During her extensive career, Suoniemi has covered many different topics ranging from motherhood to aging. Themes that are distinctive for the artist’s production are bodily experience and social settings. She has focused a lot on control and challenging norms, but has been working on transgenerationality and family lately. In her video I’ve been bad but I’ve been good too (2022), Suoniemi explores the aging body and transgenerational bodily experience of excessiveness. She is especially interested in what kind of role corporeality can have in thinking or in research, and how it affects them. The starting point for this was through her own micro-history, her grandmother’s story. For this project, she interviewed her relatives, shot footage and read a lot about menopause, early diagnoses on female hysteria from the 19th century and the controlling of the female body.
In the video I’ve been bad but I’ve been good too (2022), Suoniemi performs herself with clay on her face. The clay has many meanings: “I associated the clay with soil, and there are all those layers of history in the soil. And as I am making all these faces – or the character is because I don’t consider it to be me but a character that I am portraying – it somehow reminds me of those poor women diagnosed with hysteria in the early 19th century that I had read about. I think the clay in the face can work as a mirror for the viewer. It evokes associations to controlling and categorising women in the past. The viewer can then choose who is their own ‘grandmother’ to whom the video is directed at.”
Suoniemi’s video work Miss Kong (2008) also deals with the bodily experience. The artist reflects back on the project and notices that the same kinds of questions and themes have fascinated her throughout her career. She explains that she wanted to make a video about the heaviness of the body and its size and excessiveness. The project started from a need to capture the experience. “I think that the character of the video is like King Kong and this kind of Baywatch girl combined as one”, Suoniemi says. The video, shot on 16 mm film, shows a woman jumping rope in slow motion revealing the movements of the flesh of the body.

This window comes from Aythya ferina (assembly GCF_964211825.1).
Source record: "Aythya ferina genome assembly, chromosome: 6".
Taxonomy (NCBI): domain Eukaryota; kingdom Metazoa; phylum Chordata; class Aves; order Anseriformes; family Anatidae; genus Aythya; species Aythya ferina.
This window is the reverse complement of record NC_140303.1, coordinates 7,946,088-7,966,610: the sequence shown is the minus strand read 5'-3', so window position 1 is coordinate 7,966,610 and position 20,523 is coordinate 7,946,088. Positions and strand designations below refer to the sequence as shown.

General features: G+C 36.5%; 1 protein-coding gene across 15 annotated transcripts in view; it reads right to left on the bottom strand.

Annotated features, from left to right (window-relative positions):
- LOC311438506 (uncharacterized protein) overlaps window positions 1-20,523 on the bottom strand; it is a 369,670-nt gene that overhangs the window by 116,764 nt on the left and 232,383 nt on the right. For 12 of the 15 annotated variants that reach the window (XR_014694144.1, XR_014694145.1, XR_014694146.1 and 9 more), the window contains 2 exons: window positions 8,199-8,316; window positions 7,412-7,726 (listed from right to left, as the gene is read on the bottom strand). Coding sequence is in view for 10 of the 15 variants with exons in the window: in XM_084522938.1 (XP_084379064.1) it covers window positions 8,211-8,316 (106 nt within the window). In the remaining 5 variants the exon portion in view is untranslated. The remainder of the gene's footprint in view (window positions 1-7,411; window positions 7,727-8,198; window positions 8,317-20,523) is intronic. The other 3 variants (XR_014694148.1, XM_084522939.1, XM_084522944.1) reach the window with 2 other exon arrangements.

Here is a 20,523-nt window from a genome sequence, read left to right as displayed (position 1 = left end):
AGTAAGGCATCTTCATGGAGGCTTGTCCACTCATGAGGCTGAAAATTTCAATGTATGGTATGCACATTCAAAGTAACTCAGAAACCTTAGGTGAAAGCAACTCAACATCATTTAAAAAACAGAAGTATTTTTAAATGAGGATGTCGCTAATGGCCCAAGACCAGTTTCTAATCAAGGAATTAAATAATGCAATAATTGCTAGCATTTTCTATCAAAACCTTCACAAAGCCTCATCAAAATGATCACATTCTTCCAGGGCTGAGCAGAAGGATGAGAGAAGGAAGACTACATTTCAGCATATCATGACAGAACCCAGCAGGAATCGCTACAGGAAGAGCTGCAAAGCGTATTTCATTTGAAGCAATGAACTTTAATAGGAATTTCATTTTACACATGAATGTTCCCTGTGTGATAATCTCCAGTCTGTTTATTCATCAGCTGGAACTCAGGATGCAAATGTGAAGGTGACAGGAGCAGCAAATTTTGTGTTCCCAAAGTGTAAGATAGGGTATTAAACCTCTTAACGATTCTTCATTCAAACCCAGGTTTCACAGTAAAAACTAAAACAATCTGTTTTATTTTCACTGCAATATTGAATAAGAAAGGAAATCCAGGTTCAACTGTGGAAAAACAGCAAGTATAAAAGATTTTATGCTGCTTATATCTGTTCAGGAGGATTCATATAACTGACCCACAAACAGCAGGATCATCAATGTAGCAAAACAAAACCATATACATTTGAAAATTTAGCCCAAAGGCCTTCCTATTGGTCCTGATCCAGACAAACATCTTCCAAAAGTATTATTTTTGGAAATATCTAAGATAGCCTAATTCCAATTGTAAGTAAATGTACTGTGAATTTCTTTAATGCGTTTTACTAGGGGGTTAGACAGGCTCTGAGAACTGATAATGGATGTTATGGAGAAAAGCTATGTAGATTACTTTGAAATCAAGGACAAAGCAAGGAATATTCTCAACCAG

For Suoniemi, the important thing about making Miss Kong (2008) was that whoever is watching it could relate to the experience of the heaviness of the body. The artist says that she is often aiming to create works that people could somehow relate to or where they could recognise something familiar: “I also think that art is emerging in between the viewer and the work of art itself. So therefore my process with the work is completely different from that of the viewer.”
Suoniemi and her partner Petri Ala-Maunus are curators of Mänttä Art Festival 2023. Both of their works have been exhibited in Mänttä Art Festival previously and they have a close relationship with the festival. In the summer the artist will take part in the Finlayson Art Area 2023 held in Tampere. She is making a new video work for the event that will be screened at the Finlayson church. The new video piece Äitiä / Mothering continues her working process with the experience of the aging body and the generational continuum. Along with the new piece 3 older video works addressing this thematic framework, Lullaby (2012), Side / Bond (2022) and O (2022), will be shown as part of the exhibition.
Minna Suoniemi’s photo: Heidi Piiroinen
For more information and requests on Minna Suoniemi’s works, please contact AV-arkki’s program coordinator Tytti Rantanen, firstname.lastname@example.org
“Meet the artist” is AV-arkki’s monthly series of interviews with our artists. The interviews are conducted by Vanessa Uhlbäck who was doing an internship in AV-arkki from August to December 2022. Vanessa is completing her Master’s degree in art history at University of Helsinki.